The boto is probably the best known of the five river dolphins. It has an extremely distinctive shape with a long, plump body, paddle-shaped fins and a ridge along the back rather than a dorsal fin(4). The head consists of a bulging forehead (known as the 'melon'), small eyes, chubby cheeks and an extremely long beak, which may hold up to 140 teeth (2). Probably the most striking feature of the boto, however, is its colour, which varies from bluish grey to white (5), and even pink (2). Botos have extremely flexible necks, as some of the vertebrae are unfused; they are able to move their head in most directions (4). Local people have often regarded the boto with suspicion and there are a number of myths surrounding the species, such as one in which dolphins turn into handsome men in order to seduce young girls (6).
Botos are usually observed either singly or in pairs although groups of up to 15 animals have been recorded (5). They appear to be most active during the early morning and late evening (5); slow swimmers they generally travel at around two kilometres per hour (2). Botos are reported to be playful and curious creatures, approaching boats and pulling on paddles as well as interacting with each other (2). Their flexible bodies allow botos to swim in shallow areas and to weave in and out of the trees in floodwaters; they are also known to swim upside down, possibly because their chubby cheeks make downwards vision difficult (2). Botos feed on a variety of fish and crab species (4); using echolocation to locate prey in the murky waters of the rainforest rivers (2).
Females reach sexual maturity at between six and ten years of age and the gestation period is around 11 months (7). A single calf is born in July just as the water levels are beginning to drop, thus forcing fish back into the major waterways (7). The interval between births may be as much as five years, and botos are thought to live for as long as 30 years (7).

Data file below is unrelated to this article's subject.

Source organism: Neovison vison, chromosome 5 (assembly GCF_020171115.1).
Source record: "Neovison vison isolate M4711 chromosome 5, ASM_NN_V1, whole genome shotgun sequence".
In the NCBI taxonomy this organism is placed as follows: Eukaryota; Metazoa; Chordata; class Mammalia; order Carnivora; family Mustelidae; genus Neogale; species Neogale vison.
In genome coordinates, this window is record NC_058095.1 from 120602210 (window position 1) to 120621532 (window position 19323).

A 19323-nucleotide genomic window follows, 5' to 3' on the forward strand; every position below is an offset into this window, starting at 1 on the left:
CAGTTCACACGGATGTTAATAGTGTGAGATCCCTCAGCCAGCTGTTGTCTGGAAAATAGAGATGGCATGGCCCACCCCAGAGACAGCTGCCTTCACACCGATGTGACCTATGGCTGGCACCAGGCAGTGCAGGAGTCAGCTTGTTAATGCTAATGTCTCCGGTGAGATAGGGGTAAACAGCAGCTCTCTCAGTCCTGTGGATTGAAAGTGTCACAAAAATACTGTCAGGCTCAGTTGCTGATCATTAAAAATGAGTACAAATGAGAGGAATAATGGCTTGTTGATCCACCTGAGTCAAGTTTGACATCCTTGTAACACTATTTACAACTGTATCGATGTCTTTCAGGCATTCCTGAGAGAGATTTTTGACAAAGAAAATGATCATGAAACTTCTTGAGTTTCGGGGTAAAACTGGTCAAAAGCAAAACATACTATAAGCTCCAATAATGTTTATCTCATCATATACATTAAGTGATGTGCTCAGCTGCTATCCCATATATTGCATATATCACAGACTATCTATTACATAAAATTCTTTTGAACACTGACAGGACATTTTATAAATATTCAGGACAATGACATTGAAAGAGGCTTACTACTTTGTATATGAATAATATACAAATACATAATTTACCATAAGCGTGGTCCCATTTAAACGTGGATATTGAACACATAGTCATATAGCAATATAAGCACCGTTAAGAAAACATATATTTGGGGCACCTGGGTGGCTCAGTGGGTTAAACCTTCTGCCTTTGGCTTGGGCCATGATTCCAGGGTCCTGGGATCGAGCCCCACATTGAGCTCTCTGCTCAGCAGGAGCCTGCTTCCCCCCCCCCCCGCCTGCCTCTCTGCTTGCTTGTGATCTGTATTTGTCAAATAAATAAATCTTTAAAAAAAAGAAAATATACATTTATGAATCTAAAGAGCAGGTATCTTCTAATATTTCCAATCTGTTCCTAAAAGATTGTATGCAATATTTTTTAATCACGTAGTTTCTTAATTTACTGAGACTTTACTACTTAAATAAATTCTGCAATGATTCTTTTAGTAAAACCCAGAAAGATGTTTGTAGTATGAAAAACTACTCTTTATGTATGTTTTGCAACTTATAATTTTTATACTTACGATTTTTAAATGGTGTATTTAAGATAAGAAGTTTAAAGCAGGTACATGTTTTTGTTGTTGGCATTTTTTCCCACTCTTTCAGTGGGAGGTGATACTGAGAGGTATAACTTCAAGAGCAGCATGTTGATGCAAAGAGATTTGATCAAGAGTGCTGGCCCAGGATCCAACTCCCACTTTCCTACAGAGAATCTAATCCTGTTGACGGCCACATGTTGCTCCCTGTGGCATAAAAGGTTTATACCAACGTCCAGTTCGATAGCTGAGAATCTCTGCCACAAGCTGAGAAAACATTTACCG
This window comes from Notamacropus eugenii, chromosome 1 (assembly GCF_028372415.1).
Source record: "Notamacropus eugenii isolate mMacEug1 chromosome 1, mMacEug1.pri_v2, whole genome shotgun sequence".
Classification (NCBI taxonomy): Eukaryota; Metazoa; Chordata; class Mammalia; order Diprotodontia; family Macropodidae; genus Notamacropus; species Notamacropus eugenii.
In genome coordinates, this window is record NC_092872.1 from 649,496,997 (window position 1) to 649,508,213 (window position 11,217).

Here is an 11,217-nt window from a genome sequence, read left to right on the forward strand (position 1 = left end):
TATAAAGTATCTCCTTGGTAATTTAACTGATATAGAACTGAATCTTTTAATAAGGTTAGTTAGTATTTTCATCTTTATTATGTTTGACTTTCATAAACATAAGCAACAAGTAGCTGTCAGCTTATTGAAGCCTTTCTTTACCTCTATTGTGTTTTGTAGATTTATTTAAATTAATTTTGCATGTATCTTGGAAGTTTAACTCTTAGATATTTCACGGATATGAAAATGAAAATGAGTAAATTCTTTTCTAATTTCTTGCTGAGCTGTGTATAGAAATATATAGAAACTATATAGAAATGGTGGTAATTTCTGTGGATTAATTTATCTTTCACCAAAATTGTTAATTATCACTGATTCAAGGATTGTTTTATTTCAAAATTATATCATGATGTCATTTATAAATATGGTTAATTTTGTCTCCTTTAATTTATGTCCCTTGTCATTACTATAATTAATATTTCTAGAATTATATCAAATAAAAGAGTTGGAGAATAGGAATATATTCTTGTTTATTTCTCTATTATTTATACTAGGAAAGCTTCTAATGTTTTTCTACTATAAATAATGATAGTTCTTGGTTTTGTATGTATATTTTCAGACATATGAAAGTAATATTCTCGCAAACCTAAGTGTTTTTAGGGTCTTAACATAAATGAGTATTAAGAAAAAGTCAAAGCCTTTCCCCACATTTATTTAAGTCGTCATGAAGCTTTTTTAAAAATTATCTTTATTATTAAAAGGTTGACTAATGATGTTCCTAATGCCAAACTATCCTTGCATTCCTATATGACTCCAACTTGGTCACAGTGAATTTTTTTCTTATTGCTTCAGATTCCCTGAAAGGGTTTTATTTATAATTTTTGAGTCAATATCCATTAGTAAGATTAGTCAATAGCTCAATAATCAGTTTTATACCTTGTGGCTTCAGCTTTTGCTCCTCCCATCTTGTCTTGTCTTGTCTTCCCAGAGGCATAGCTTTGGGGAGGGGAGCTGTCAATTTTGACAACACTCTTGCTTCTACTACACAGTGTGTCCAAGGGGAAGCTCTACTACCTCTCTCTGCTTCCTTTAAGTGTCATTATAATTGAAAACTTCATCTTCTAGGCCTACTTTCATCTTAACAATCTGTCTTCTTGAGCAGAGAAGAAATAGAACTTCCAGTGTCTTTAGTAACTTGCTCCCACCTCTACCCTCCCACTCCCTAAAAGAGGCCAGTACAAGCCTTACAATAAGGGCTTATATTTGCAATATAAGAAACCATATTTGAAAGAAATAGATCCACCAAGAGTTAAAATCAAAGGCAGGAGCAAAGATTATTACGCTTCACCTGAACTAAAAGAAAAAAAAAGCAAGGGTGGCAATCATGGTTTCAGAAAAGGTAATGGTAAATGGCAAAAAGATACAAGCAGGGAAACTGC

The boto is found in the drainage basins of the Amazon and Orinoco Rivers in South America (7). It is known from Peru, Ecuador, Brazil, Bolivia, Venezuela and Columbia and Guyana (1); botos can be found as far as 3,000 kilometres from the coast (2). Some experts recognise different subspecies within the range of the boto; Inia geoffrensis humboldtiana in the Orinoco basin, I. g. boliviensis in the upper Madeira River and I. g. geoffrensis in the remainder of the Amazon basin (1).
These freshwater dolphins are found in slow-moving rivers and streams. During the wet season when waters rise and flood nearby forests, botos will also leave the deeper channels and are agile enough to swim through the trees (8).
Although the most widespread of the river dolphins, botos are threatened by the continued development of the river systems in which they are found (8). Hydroelectric or irrigation schemes that dam rivers act to isolate dolphins in smaller sections of their habitat. These dolphins were previously associated with bad spirits which has perhaps protected them from persecution (7). However, they are now coming into increased conflict with local fisherman who may view the species as competition (8). Dolphins are also caught or injured accidentally during the fishing process; either as bycatch in nets or through collisions with boats and motors (8).
The boto is fully protected by law in both Brazil and Bolivia and is partially protected in areas of Peru, Venezuela and Colombia (4). It is found within the Amazon River Global 200 Ecoregion, which is receiving some degree of international protection and recognition (7). These bizarre-looking pink dolphins have attracted a lot of attention and now support a tourist trade (5); perhaps this interest will be sufficient to preserve the future of this mysterious river dweller.
To learn more about a Whitley Award-winning conservation project for this species, click here.
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